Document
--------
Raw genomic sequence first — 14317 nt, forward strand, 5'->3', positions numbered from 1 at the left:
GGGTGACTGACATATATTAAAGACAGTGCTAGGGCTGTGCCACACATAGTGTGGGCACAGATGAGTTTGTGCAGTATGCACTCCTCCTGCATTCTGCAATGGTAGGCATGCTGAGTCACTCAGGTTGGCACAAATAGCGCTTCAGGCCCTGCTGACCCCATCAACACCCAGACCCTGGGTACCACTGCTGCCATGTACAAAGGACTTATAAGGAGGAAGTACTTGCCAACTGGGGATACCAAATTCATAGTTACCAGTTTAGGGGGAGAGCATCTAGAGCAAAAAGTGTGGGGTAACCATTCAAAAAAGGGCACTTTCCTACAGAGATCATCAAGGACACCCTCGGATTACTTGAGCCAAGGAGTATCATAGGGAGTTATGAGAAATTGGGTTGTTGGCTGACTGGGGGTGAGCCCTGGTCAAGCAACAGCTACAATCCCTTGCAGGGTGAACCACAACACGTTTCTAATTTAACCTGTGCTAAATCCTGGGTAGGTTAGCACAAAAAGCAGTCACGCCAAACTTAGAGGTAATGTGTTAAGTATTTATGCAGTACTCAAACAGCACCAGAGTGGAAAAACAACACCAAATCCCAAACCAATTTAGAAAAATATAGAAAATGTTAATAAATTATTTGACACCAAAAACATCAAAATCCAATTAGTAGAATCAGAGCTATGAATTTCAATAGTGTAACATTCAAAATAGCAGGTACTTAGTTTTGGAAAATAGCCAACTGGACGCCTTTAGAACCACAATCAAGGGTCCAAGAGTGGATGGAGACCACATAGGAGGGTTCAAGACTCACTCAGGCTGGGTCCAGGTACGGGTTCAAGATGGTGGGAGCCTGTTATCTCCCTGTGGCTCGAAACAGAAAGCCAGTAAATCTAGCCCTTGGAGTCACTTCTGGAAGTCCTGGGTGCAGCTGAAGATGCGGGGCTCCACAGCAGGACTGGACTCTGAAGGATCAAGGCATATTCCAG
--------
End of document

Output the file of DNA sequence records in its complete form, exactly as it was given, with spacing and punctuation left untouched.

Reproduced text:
Raw genomic sequence first — 14317 nt, forward strand, 5'->3', positions numbered from 1 at the left:
GGGTGACTGACATATATTAAAGACAGTGCTAGGGCTGTGCCACACATAGTGTGGGCACAGATGAGTTTGTGCAGTATGCACTCCTCCTGCATTCTGCAATGGTAGGCATGCTGAGTCACTCAGGTTGGCACAAATAGCGCTTCAGGCCCTGCTGACCCCATCAACACCCAGACCCTGGGTACCACTGCTGCCATGTACAAAGGACTTATAAGGAGGAAGTACTTGCCAACTGGGGATACCAAATTCATAGTTACCAGTTTAGGGGGAGAGCATCTAGAGCAAAAAGTGTGGGGTAACCATTCAAAAAAGGGCACTTTCCTACAGAGATCATCAAGGACACCCTCGGATTACTTGAGCCAAGGAGTATCATAGGGAGTTATGAGAAATTGGGTTGTTGGCTGACTGGGGGTGAGCCCTGGTCAAGCAACAGCTACAATCCCTTGCAGGGTGAACCACAACACGTTTCTAATTTAACCTGTGCTAAATCCTGGGTAGGTTAGCACAAAAAGCAGTCACGCCAAACTTAGAGGTAATGTGTTAAGTATTTATGCAGTACTCAAACAGCACCAGAGTGGAAAAACAACACCAAATCCCAAACCAATTTAGAAAAATATAGAAAATGTTAATAAATTATTTGACACCAAAAACATCAAAATCCAATTAGTAGAATCAGAGCTATGAATTTCAATAGTGTAACATTCAAAATAGCAGGTACTTAGTTTTGGAAAATAGCCAACTGGACGCCTTTAGAACCACAATCAAGGGTCCAAGAGTGGATGGAGACCACATAGGAGGGTTCAAGACTCACTCAGGCTGGGTCCAGGTACGGGTTCAAGATGGTGGGAGCCTGTTATCTCCCTGTGGCTCGAAACAGAAAGCCAGTAAATCTAGCCCTTGGAGTCACTTCTGGAAGTCCTGGGTGCAGCTGAAGATGCGGGGCTCCACAGCAGGACTGGACTCTGAAGGATCAAGGCATATTCCAG